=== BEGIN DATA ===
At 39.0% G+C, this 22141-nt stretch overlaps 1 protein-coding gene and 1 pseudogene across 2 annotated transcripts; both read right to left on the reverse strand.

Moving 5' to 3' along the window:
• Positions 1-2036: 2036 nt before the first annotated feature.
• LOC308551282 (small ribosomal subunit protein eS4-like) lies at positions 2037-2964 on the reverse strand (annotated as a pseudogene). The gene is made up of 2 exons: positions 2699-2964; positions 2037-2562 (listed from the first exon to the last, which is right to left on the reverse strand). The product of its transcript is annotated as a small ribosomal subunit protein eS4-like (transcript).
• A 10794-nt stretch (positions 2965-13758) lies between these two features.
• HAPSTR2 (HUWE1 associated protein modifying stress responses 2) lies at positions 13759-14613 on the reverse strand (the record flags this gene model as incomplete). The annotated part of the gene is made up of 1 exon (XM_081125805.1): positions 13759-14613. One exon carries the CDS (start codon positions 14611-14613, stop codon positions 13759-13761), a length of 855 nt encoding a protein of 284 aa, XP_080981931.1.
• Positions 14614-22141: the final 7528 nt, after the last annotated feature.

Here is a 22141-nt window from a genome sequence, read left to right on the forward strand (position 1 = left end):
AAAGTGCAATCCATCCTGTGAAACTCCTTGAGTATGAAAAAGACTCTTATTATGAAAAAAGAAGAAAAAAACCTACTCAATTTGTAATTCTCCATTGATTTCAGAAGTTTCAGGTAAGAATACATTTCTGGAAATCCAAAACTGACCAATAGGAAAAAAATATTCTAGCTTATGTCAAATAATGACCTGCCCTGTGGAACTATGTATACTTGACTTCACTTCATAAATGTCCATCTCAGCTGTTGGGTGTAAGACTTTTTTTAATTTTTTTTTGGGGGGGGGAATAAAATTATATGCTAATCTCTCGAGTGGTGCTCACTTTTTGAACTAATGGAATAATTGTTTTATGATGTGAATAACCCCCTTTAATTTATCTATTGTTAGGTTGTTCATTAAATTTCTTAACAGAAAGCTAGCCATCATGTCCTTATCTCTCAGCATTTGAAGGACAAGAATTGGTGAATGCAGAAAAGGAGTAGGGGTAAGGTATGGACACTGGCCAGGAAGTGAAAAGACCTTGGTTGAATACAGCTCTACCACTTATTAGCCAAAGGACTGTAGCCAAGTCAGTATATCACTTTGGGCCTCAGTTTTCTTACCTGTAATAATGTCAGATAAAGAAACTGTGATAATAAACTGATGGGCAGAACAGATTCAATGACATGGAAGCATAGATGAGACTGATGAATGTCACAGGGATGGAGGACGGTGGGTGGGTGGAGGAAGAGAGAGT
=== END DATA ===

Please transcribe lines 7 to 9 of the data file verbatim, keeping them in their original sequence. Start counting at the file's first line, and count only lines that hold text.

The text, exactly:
• Positions 14614-22141: the final 7528 nt, after the last annotated feature.

Here is a 22141-nt window from a genome sequence, read left to right on the forward strand (position 1 = left end):
AAAGTGCAATCCATCCTGTGAAACTCCTTGAGTATGAAAAAGACTCTTATTATGAAAAAAGAAGAAAAAAACCTACTCAATTTGTAATTCTCCATTGATTTCAGAAGTTTCAGGTAAGAATACATTTCTGGAAATCCAAAACTGACCAATAGGAAAAAAATATTCTAGCTTATGTCAAATAATGACCTGCCCTGTGGAACTATGTATACTTGACTTCACTTCATAAATGTCCATCTCAGCTGTTGGGTGTAAGACTTTTTTTAATTTTTTTTTGGGGGGGGGAATAAAATTATATGCTAATCTCTCGAGTGGTGCTCACTTTTTGAACTAATGGAATAATTGTTTTATGATGTGAATAACCCCCTTTAATTTATCTATTGTTAGGTTGTTCATTAAATTTCTTAACAGAAAGCTAGCCATCATGTCCTTATCTCTCAGCATTTGAAGGACAAGAATTGGTGAATGCAGAAAAGGAGTAGGGGTAAGGTATGGACACTGGCCAGGAAGTGAAAAGACCTTGGTTGAATACAGCTCTACCACTTATTAGCCAAAGGACTGTAGCCAAGTCAGTATATCACTTTGGGCCTCAGTTTTCTTACCTGTAATAATGTCAGATAAAGAAACTGTGATAATAAACTGATGGGCAGAACAGATTCAATGACATGGAAGCATAGATGAGACTGATGAATGTCACAGGGATGGAGGACGGTGGGTGGGTGGAGGAAGAGAGAGT